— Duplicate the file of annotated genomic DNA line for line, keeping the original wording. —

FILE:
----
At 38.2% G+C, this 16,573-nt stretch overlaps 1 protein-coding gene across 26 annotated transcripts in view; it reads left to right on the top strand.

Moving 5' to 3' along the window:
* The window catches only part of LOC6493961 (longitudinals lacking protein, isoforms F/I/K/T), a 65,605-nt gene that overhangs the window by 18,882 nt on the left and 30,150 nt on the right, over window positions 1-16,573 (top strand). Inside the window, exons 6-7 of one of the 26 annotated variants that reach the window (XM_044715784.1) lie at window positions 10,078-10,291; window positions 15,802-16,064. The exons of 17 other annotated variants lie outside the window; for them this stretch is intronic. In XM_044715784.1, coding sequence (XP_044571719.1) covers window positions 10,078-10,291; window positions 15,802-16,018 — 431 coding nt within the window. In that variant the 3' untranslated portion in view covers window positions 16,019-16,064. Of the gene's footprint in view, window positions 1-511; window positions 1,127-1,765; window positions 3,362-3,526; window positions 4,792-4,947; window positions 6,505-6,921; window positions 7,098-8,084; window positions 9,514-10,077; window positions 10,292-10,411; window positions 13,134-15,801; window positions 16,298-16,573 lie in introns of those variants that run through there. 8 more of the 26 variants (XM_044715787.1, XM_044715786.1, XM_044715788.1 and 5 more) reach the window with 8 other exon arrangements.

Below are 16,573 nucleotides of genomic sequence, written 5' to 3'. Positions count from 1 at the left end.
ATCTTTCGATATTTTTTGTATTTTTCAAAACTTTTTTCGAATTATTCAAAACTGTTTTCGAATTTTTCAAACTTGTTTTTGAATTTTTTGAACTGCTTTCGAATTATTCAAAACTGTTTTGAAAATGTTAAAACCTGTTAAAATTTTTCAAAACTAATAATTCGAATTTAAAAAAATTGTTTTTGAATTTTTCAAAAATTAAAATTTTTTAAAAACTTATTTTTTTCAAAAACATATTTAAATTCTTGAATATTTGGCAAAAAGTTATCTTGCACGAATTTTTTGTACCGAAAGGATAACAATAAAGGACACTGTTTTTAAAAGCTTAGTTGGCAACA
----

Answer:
At 38.2% G+C, this 16,573-nt stretch overlaps 1 protein-coding gene across 26 annotated transcripts in view; it reads left to right on the top strand.

Moving 5' to 3' along the window:
* The window catches only part of LOC6493961 (longitudinals lacking protein, isoforms F/I/K/T), a 65,605-nt gene that overhangs the window by 18,882 nt on the left and 30,150 nt on the right, over window positions 1-16,573 (top strand). Inside the window, exons 6-7 of one of the 26 annotated variants that reach the window (XM_044715784.1) lie at window positions 10,078-10,291; window positions 15,802-16,064. The exons of 17 other annotated variants lie outside the window; for them this stretch is intronic. In XM_044715784.1, coding sequence (XP_044571719.1) covers window positions 10,078-10,291; window positions 15,802-16,018 — 431 coding nt within the window. In that variant the 3' untranslated portion in view covers window positions 16,019-16,064. Of the gene's footprint in view, window positions 1-511; window positions 1,127-1,765; window positions 3,362-3,526; window positions 4,792-4,947; window positions 6,505-6,921; window positions 7,098-8,084; window positions 9,514-10,077; window positions 10,292-10,411; window positions 13,134-15,801; window positions 16,298-16,573 lie in introns of those variants that run through there. 8 more of the 26 variants (XM_044715787.1, XM_044715786.1, XM_044715788.1 and 5 more) reach the window with 8 other exon arrangements.

Below are 16,573 nucleotides of genomic sequence, written 5' to 3'. Positions count from 1 at the left end.
ATCTTTCGATATTTTTTGTATTTTTCAAAACTTTTTTCGAATTATTCAAAACTGTTTTCGAATTTTTCAAACTTGTTTTTGAATTTTTTGAACTGCTTTCGAATTATTCAAAACTGTTTTGAAAATGTTAAAACCTGTTAAAATTTTTCAAAACTAATAATTCGAATTTAAAAAAATTGTTTTTGAATTTTTCAAAAATTAAAATTTTTTAAAAACTTATTTTTTTCAAAAACATATTTAAATTCTTGAATATTTGGCAAAAAGTTATCTTGCACGAATTTTTTGTACCGAAAGGATAACAATAAAGGACACTGTTTTTAAAAGCTTAGTTGGCAACA